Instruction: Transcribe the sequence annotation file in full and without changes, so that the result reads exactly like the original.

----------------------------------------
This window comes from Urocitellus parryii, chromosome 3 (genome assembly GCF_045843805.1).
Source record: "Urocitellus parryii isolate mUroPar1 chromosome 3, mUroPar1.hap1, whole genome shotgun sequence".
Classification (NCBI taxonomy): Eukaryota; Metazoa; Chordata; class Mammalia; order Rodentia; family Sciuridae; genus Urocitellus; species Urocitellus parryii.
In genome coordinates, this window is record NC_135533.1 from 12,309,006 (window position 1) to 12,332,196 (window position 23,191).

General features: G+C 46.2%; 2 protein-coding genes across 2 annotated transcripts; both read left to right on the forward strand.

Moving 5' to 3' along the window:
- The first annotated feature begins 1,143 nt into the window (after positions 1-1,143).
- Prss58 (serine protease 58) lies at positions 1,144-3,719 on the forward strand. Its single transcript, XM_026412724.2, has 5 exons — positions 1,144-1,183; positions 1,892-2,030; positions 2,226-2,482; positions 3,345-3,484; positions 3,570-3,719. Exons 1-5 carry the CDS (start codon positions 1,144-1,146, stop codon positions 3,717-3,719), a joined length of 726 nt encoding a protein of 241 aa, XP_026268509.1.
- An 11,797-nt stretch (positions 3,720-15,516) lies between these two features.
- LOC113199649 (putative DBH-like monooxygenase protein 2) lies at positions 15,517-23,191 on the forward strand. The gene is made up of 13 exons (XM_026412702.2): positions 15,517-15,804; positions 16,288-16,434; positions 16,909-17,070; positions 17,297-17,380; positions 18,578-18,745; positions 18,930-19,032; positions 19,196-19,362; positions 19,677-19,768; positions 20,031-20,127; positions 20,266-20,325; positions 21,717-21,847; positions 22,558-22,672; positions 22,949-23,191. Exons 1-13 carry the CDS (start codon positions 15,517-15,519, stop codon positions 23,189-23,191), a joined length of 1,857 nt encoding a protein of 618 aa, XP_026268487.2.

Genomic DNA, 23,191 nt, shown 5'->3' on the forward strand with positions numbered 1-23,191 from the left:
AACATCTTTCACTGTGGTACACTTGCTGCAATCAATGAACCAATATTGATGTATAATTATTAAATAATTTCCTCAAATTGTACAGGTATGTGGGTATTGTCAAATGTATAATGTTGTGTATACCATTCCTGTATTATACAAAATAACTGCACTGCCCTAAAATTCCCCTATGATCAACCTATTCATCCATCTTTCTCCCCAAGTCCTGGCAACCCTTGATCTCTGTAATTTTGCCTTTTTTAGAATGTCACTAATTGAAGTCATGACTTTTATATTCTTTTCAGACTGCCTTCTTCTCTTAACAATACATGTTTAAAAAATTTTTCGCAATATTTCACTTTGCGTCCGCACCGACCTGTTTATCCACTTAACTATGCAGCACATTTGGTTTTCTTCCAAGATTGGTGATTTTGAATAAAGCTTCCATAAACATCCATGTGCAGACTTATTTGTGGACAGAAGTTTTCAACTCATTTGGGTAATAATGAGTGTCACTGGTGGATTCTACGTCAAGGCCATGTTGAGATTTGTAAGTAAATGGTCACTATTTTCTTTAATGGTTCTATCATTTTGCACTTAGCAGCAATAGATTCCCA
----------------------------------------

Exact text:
This window comes from Urocitellus parryii, chromosome 3 (genome assembly GCF_045843805.1).
Source record: "Urocitellus parryii isolate mUroPar1 chromosome 3, mUroPar1.hap1, whole genome shotgun sequence".
Classification (NCBI taxonomy): Eukaryota; Metazoa; Chordata; class Mammalia; order Rodentia; family Sciuridae; genus Urocitellus; species Urocitellus parryii.
In genome coordinates, this window is record NC_135533.1 from 12,309,006 (window position 1) to 12,332,196 (window position 23,191).

General features: G+C 46.2%; 2 protein-coding genes across 2 annotated transcripts; both read left to right on the forward strand.

Moving 5' to 3' along the window:
- The first annotated feature begins 1,143 nt into the window (after positions 1-1,143).
- Prss58 (serine protease 58) lies at positions 1,144-3,719 on the forward strand. Its single transcript, XM_026412724.2, has 5 exons — positions 1,144-1,183; positions 1,892-2,030; positions 2,226-2,482; positions 3,345-3,484; positions 3,570-3,719. Exons 1-5 carry the CDS (start codon positions 1,144-1,146, stop codon positions 3,717-3,719), a joined length of 726 nt encoding a protein of 241 aa, XP_026268509.1.
- An 11,797-nt stretch (positions 3,720-15,516) lies between these two features.
- LOC113199649 (putative DBH-like monooxygenase protein 2) lies at positions 15,517-23,191 on the forward strand. The gene is made up of 13 exons (XM_026412702.2): positions 15,517-15,804; positions 16,288-16,434; positions 16,909-17,070; positions 17,297-17,380; positions 18,578-18,745; positions 18,930-19,032; positions 19,196-19,362; positions 19,677-19,768; positions 20,031-20,127; positions 20,266-20,325; positions 21,717-21,847; positions 22,558-22,672; positions 22,949-23,191. Exons 1-13 carry the CDS (start codon positions 15,517-15,519, stop codon positions 23,189-23,191), a joined length of 1,857 nt encoding a protein of 618 aa, XP_026268487.2.

Genomic DNA, 23,191 nt, shown 5'->3' on the forward strand with positions numbered 1-23,191 from the left:
AACATCTTTCACTGTGGTACACTTGCTGCAATCAATGAACCAATATTGATGTATAATTATTAAATAATTTCCTCAAATTGTACAGGTATGTGGGTATTGTCAAATGTATAATGTTGTGTATACCATTCCTGTATTATACAAAATAACTGCACTGCCCTAAAATTCCCCTATGATCAACCTATTCATCCATCTTTCTCCCCAAGTCCTGGCAACCCTTGATCTCTGTAATTTTGCCTTTTTTAGAATGTCACTAATTGAAGTCATGACTTTTATATTCTTTTCAGACTGCCTTCTTCTCTTAACAATACATGTTTAAAAAATTTTTCGCAATATTTCACTTTGCGTCCGCACCGACCTGTTTATCCACTTAACTATGCAGCACATTTGGTTTTCTTCCAAGATTGGTGATTTTGAATAAAGCTTCCATAAACATCCATGTGCAGACTTATTTGTGGACAGAAGTTTTCAACTCATTTGGGTAATAATGAGTGTCACTGGTGGATTCTACGTCAAGGCCATGTTGAGATTTGTAAGTAAATGGTCACTATTTTCTTTAATGGTTCTATCATTTTGCACTTAGCAGCAATAGATTCCCA